Biochemistry and Biomedical Sciences
Assistant Professor, Pediatrics
3N11j Health Sciences Centre
905-521-2100 ext. 76213
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Obesity is one of the most significant health care issues of the 21st century
because it increases the risk of cardiovascular disease, type 2 diabetes and
hypertension. Obesity related dysfunction can potentially be initiated in utero.
Children of obese mothers are at a higher risk of becoming obese and developing
these risk factors later in life and this serves to further fuel the obesity
epidemic. The environment of the fetus, in the womb, may contribute to the child
being predisposed towards developing obesity related disorders as a result of
metabolic reprogramming. Mitochondria are one of the central players in cellular
metabolisms. They have been classically thought of as oval-shaped organelles
responsible for generating ATP and supplying the cells energy demands. They are so much more!
My lab focuses on understanding the role of mitochondrial
function/dysfunction in modulating uterine stress as a consequence of maternal
obesity. We focus on how physiological stressors affect mitochondrial function
and one of their primary by-products, reactive oxygen species. We are interested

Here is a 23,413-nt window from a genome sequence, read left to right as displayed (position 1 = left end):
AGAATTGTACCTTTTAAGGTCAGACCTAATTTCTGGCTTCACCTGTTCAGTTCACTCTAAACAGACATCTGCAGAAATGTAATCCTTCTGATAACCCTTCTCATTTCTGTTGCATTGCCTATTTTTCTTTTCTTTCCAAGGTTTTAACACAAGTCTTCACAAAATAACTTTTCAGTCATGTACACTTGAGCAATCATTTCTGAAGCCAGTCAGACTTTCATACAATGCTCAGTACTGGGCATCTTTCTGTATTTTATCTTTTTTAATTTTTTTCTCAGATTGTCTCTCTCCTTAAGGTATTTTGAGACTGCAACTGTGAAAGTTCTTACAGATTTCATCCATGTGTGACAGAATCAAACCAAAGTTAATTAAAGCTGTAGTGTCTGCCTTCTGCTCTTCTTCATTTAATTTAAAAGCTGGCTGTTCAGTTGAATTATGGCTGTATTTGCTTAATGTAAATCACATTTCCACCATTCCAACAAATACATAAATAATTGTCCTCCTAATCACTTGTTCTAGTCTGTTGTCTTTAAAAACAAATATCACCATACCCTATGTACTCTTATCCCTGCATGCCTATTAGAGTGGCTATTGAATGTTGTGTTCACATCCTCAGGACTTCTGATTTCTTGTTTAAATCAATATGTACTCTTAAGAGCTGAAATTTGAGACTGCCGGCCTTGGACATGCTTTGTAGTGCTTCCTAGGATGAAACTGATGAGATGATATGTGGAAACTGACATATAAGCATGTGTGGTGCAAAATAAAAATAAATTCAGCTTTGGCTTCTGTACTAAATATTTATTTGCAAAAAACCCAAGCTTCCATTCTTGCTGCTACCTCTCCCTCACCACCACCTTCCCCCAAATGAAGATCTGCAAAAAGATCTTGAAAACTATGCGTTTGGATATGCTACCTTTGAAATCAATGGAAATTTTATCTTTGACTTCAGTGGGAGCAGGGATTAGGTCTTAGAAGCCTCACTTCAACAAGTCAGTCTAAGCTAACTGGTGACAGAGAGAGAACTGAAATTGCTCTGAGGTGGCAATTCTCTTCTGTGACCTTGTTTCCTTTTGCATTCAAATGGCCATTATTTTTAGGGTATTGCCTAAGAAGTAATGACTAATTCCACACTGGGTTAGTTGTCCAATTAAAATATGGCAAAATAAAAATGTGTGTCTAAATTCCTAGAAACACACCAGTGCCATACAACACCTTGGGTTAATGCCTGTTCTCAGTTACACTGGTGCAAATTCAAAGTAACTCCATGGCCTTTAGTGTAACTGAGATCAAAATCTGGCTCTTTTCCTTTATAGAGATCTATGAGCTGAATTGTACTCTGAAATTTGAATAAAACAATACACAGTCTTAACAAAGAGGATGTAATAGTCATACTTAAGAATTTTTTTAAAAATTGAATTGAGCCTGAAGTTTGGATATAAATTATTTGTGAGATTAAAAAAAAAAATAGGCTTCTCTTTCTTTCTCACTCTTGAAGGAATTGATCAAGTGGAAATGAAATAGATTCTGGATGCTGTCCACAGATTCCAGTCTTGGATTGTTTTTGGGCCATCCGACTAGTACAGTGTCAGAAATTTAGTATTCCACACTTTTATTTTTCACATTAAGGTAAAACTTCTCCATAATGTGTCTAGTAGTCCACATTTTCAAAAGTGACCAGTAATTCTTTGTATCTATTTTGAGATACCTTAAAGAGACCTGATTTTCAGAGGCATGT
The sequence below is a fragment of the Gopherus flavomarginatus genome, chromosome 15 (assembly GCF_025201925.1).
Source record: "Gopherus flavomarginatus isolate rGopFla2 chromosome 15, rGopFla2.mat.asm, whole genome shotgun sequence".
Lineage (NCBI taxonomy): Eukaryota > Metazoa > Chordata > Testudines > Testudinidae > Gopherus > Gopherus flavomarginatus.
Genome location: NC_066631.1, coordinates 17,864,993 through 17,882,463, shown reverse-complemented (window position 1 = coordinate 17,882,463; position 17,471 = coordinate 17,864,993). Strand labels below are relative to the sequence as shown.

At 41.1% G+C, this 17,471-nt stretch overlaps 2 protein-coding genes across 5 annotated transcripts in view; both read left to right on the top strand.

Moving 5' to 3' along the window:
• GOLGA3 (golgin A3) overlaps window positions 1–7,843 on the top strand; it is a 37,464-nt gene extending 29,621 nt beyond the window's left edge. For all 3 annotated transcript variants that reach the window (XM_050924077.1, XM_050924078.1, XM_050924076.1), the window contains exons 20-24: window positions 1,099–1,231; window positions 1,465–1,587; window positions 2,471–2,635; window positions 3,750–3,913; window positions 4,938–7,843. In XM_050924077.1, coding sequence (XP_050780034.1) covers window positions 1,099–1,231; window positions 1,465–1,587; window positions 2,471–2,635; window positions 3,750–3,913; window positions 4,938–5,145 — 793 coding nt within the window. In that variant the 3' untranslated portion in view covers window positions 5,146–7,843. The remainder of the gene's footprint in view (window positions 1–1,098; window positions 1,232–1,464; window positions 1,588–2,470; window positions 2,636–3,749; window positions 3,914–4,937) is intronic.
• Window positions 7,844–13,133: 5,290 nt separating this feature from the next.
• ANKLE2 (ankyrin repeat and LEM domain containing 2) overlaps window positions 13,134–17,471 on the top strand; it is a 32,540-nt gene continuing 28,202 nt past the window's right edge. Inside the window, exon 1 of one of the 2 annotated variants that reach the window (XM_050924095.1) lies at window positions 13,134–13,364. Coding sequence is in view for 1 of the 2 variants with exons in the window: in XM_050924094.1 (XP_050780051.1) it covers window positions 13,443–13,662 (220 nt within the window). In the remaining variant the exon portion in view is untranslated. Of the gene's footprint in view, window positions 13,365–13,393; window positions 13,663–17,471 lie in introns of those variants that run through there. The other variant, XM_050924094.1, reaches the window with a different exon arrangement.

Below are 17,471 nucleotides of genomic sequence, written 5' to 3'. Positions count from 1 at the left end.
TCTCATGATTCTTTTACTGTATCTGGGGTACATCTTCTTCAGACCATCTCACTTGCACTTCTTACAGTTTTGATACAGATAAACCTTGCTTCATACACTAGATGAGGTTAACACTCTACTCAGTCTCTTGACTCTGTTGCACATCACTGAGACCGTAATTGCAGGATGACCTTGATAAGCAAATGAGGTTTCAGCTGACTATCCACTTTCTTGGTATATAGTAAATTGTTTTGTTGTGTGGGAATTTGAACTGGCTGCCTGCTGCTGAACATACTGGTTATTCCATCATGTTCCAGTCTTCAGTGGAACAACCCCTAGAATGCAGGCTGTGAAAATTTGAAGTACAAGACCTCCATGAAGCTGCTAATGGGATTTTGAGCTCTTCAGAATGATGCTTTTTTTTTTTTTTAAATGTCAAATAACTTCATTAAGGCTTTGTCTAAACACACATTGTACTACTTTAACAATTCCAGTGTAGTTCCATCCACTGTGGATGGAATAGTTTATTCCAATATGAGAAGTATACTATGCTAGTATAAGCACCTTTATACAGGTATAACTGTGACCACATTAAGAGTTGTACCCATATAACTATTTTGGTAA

in understanding the role of mitochondria in contributing to fetal stress in the
obese mother. Furthermore, we also focus on how in utero stress can affect
mitochondrial function and signaling in dictating fetal and neonatal health of
obese mothers. We utilize cell culture and animal models to understand these
processes and develop therapeutic strategies to minimize the consequences of maternal obesity on neonatal health.
The range of techniques applied in my laboratory spans molecular approaches
(advanced proteomics, RT-PCR, determination of DNA methylation patterns) to
cellular (immunological approaches to determining protein expression, enzyme
assays, live-cell microscopy, electron microscopy) to physiological methods
(evaluation of blood pressure in rodents, determination of glucose tolerance,
histology, immunochemistry). In association with clinical collaborators, the scope of the research in my group spans from molecules to humans.